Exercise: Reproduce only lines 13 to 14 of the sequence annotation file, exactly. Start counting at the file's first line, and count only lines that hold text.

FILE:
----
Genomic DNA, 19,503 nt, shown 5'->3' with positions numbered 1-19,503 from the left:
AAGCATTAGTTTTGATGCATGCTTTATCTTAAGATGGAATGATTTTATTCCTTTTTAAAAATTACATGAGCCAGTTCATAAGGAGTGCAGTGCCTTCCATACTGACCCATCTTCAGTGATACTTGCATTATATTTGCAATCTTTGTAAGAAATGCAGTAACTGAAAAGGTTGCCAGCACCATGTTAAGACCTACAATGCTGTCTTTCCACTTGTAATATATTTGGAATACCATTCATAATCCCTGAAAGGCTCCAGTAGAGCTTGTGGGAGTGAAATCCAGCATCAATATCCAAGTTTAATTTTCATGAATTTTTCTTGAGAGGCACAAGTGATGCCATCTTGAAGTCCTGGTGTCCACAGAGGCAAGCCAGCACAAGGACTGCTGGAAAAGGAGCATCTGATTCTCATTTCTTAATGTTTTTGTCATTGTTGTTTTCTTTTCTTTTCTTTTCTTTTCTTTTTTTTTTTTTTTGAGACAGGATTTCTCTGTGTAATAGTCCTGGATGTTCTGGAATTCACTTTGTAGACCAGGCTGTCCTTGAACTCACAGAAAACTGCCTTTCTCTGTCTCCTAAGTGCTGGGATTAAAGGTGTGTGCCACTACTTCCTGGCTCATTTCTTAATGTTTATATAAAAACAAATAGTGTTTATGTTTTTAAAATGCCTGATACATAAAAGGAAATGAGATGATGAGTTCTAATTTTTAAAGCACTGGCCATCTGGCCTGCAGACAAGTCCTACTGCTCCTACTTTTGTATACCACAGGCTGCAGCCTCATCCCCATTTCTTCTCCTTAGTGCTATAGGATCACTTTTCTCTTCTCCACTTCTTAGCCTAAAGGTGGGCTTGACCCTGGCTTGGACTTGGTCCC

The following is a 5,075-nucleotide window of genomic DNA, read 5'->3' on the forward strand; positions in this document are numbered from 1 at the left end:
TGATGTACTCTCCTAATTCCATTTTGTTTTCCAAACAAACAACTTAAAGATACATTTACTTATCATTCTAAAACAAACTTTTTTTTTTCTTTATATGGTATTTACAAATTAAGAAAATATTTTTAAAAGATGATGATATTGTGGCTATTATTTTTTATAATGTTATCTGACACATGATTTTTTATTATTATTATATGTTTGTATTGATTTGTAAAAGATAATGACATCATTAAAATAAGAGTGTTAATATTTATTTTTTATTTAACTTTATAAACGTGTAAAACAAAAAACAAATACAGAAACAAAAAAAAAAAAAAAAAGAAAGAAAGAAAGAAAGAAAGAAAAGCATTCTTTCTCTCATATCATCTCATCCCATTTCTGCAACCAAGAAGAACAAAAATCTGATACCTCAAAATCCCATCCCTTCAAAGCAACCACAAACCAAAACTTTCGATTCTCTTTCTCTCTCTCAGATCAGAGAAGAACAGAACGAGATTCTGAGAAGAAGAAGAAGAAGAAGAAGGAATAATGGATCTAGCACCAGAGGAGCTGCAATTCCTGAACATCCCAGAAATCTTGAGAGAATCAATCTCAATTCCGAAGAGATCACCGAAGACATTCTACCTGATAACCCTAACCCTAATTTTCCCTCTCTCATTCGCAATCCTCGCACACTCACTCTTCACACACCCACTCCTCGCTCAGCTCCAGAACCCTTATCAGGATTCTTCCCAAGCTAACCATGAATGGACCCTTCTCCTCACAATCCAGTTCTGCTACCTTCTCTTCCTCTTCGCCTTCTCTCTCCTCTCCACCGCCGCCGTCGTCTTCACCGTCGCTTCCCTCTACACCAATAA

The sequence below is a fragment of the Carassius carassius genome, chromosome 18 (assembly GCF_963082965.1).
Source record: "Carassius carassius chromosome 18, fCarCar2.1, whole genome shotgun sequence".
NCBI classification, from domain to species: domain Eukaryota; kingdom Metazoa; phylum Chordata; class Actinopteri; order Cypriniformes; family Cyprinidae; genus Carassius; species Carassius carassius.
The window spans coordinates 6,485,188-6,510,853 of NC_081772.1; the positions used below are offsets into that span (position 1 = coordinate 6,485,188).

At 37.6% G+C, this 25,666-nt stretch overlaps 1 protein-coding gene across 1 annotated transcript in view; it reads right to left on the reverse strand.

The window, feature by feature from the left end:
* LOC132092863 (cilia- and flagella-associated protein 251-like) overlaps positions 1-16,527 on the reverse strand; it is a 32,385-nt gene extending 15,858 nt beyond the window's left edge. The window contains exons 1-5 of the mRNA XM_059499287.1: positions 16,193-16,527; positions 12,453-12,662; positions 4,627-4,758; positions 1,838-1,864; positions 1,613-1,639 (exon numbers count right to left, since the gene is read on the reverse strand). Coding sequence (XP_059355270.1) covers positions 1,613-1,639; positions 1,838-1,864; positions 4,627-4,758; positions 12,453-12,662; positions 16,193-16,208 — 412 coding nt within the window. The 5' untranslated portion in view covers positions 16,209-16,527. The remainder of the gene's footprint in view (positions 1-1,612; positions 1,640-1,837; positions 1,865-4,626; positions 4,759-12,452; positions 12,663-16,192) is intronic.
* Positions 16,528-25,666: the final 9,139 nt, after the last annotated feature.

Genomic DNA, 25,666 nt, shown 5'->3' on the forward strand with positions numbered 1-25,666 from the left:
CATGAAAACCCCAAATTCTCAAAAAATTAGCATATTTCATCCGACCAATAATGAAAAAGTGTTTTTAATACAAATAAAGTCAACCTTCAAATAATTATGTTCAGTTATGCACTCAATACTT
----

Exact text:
Genomic DNA, 25,666 nt, shown 5'->3' on the forward strand with positions numbered 1-25,666 from the left:
CATGAAAACCCCAAATTCTCAAAAAATTAGCATATTTCATCCGACCAATAATGAAAAAGTGTTTTTAATACAAATAAAGTCAACCTTCAAATAATTATGTTCAGTTATGCACTCAATACTT